What has happened to Wichita State? A loss to Missouri Valley contender Indiana State is one thing. Falling to Northern Iowa was a game the Shockers likely wish they could have had back.
But Tuesday night showed a reason for real concern with Gregg Marshall’s team, as the Shockers fell to Southern Illinois, 64-62, at SIU Arena in Carbondale, Ill.
Wichita State led, 62-60, with 1:12 to play after a Carl Hall tip-in, but Jalen Pendleton tied the game with a layup on SIU’s next possession. The Shockers had a chance to take the lead with 0:12 to play but turned the ball over, setting up Pendleton for a jumper that was blocked but called a goaltend to take the lead with 0:03 remaining. That proved to be the game winner.
Southern Illinois was previously 1-10 in Missouri Valley play and ranked 255th in the nation in scoring, but three players scored in double figures Tuesday. T.J. Lindsey led the way with 14 points to go along with Desmar Jackson and Jeff Early with 11 each.
Hall and Cleanthony Early, Wichita State’s two biggest offensive threats who combine to average over 27 points per game, were held to just 15 points Tuesday night. Without those two producing, Demetric Williams was the only reliable scorer for WSU. He finished with 15 points.
The Shockers were also -7 in turnover differential. Point guard Malcolm Armstead had four turnovers for the second straight game, which did not help the offensive find its groove.
Wichita State now stand 1.5 games behind Creighton for the lead in the Missouri Valley Conference.
Daniel Martin is a writer and editor at JohnnyJungle.com, covering St. John’s. You can find him on Twitter:@DanielJMartin_
La Salle announced on Friday that they are parting ways with head coach John Giannini.
Giannini had been the head coach of the program for 14 seasons, amassing a record of 212-226. Before taking over at La Salle, he spent seven seasons as the head coach at Rowan and eight seasons coaching at Maine.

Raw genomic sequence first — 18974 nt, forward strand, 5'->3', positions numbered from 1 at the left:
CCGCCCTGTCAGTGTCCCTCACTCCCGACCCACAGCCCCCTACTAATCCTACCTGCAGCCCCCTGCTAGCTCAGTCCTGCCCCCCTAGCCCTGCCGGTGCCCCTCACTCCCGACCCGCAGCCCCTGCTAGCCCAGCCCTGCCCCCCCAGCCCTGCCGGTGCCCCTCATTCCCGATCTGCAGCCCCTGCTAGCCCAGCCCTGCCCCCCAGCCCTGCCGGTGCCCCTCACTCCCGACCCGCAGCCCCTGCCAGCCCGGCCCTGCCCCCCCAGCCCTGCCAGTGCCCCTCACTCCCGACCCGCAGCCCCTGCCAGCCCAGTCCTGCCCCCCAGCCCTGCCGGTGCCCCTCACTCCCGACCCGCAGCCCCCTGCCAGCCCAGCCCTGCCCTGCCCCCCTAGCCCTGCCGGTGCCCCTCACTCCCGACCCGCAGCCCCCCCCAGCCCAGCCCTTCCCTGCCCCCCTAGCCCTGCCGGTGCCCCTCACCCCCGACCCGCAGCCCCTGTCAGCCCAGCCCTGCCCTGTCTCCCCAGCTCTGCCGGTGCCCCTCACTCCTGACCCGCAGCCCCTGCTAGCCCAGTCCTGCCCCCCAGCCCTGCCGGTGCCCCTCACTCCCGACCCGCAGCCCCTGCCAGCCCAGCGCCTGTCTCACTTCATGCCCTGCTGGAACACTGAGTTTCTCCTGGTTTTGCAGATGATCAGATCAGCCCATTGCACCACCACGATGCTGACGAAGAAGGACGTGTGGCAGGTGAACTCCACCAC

“Today Bill Bradshaw and I mutually agreed that La Salle University could benefit from a new voice in leading the program,” said Dr. Giannini. “It is difficult to admit this but I have given every effort possible for success and I have received nothing but support and encouragement from Bill and President Hanycz. Greater things may be accomplished for this storied program and great university with the approach of a new coach. I am forever grateful, especially to my loyal staff and dedicated student-athletes. I look forward to my next challenge and La Salle’s future success.”
After Kansas State knocked off Kentucky in the Sweet 16, the purple Wildcats alleged that the blue Wildcats did not shake their hands after the game.
“They didn’t shake our hands,” Kansas State junior guard Amaad Wainright told ESPN last night. “It’s sorry.”
“They know what they did.”
Kentucky bristled at the allegations.
“They were turned and celebrating, so I walked off,” Kentucky head coach John Calipari said. “There was no disrespect for anything. It’s just that they were celebrating, and I was happy for them.”
“My team’s not like that. There’s no disrespect in any way. They beat us. They deserved to win the game.”
BOSTON — The NCAA has changed their interpretation of the rule that kept Isaac Haas out of the second round of the NCAA tournament.
Haas broke his elbow in Purdue’s first round win over Cal St.-Fullerton, but he was not allowed to play in a second round game against Butler because his brace did not meet NCAA standards.
So they changed those standards.
“With ample time this week to review the intent of the playing rule, the committee decided to provide a more contemporary interpretation, while keeping health and safety for all players the highest priority,” said Gavitt. “Technology has improved materials used in braces, so now there will be more flexibility in applying the rule as long as the brace is fully covered and padded. Isaac and other players in similar circumstances should be able to play, as long as the brace is safe for all.”
Sources have told NBC Sports that, despite Haas’ lobbying to get onto the court, he is not expected to play on Friday night. If he does, it will be in a very limited capacity.
“He didn’t practice the last two days,” Painter said on Thursday, “and when you don’t practice, you don’t play.”
“I don’t see him playing until he can practice and show me he can shoot a right-handed free throw and get a rebound with two hands.”
USC junior forward Chimezie Metu announced on Thursday evening that he will be declaring for the NBA draft:
This decision is not surprising. Metu finished his degree — Law History and Culture — in three seasons. He held himself out of USC’s NIT games in an effort to keep himself from getting injured with NBA workouts on the horizon.
Metu averaged 15.7 points, 7.4 boards and 1.6 blocks for the Trojans this season. He is considered a borderline first round pick.
In 1951, Kansas State lost to Kentucky in the National Championship game.
Ernie Barrett, who eventually became the school’s athletic director and is known as “Mr. K-State“, played on that team.
He’s wanted to get revenge on Big Blue ever since.
On Thursday night, Kansas State did.
Ernie was there, and here was his reaction in the locker room: